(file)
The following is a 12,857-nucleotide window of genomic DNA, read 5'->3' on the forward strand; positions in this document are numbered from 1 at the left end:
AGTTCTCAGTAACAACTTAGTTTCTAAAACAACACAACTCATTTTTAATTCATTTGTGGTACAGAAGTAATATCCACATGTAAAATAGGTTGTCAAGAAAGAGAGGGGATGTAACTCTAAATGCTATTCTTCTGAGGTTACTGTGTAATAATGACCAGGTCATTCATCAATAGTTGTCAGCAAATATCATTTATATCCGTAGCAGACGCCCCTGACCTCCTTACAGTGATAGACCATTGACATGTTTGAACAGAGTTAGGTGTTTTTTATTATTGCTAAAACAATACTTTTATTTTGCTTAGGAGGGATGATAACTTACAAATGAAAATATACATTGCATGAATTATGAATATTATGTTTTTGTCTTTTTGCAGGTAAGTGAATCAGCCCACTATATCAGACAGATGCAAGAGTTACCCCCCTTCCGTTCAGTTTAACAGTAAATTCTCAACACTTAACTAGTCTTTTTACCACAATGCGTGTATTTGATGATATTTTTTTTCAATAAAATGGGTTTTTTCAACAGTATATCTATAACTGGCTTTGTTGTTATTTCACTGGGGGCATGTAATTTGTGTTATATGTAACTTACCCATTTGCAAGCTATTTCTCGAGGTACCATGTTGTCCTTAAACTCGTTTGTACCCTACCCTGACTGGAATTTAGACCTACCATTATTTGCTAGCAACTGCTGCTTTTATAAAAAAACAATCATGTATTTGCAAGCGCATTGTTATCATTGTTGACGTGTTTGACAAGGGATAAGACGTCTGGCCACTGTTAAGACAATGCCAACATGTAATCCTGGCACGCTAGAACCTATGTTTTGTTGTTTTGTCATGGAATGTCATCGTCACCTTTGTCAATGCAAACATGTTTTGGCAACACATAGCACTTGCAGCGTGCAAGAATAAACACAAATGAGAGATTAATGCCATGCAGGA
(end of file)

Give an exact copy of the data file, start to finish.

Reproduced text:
The following is a 12,857-nucleotide window of genomic DNA, read 5'->3' on the forward strand; positions in this document are numbered from 1 at the left end:
AGTTCTCAGTAACAACTTAGTTTCTAAAACAACACAACTCATTTTTAATTCATTTGTGGTACAGAAGTAATATCCACATGTAAAATAGGTTGTCAAGAAAGAGAGGGGATGTAACTCTAAATGCTATTCTTCTGAGGTTACTGTGTAATAATGACCAGGTCATTCATCAATAGTTGTCAGCAAATATCATTTATATCCGTAGCAGACGCCCCTGACCTCCTTACAGTGATAGACCATTGACATGTTTGAACAGAGTTAGGTGTTTTTTATTATTGCTAAAACAATACTTTTATTTTGCTTAGGAGGGATGATAACTTACAAATGAAAATATACATTGCATGAATTATGAATATTATGTTTTTGTCTTTTTGCAGGTAAGTGAATCAGCCCACTATATCAGACAGATGCAAGAGTTACCCCCCTTCCGTTCAGTTTAACAGTAAATTCTCAACACTTAACTAGTCTTTTTACCACAATGCGTGTATTTGATGATATTTTTTTTCAATAAAATGGGTTTTTTCAACAGTATATCTATAACTGGCTTTGTTGTTATTTCACTGGGGGCATGTAATTTGTGTTATATGTAACTTACCCATTTGCAAGCTATTTCTCGAGGTACCATGTTGTCCTTAAACTCGTTTGTACCCTACCCTGACTGGAATTTAGACCTACCATTATTTGCTAGCAACTGCTGCTTTTATAAAAAAACAATCATGTATTTGCAAGCGCATTGTTATCATTGTTGACGTGTTTGACAAGGGATAAGACGTCTGGCCACTGTTAAGACAATGCCAACATGTAATCCTGGCACGCTAGAACCTATGTTTTGTTGTTTTGTCATGGAATGTCATCGTCACCTTTGTCAATGCAAACATGTTTTGGCAACACATAGCACTTGCAGCGTGCAAGAATAAACACAAATGAGAGATTAATGCCATGCAGGA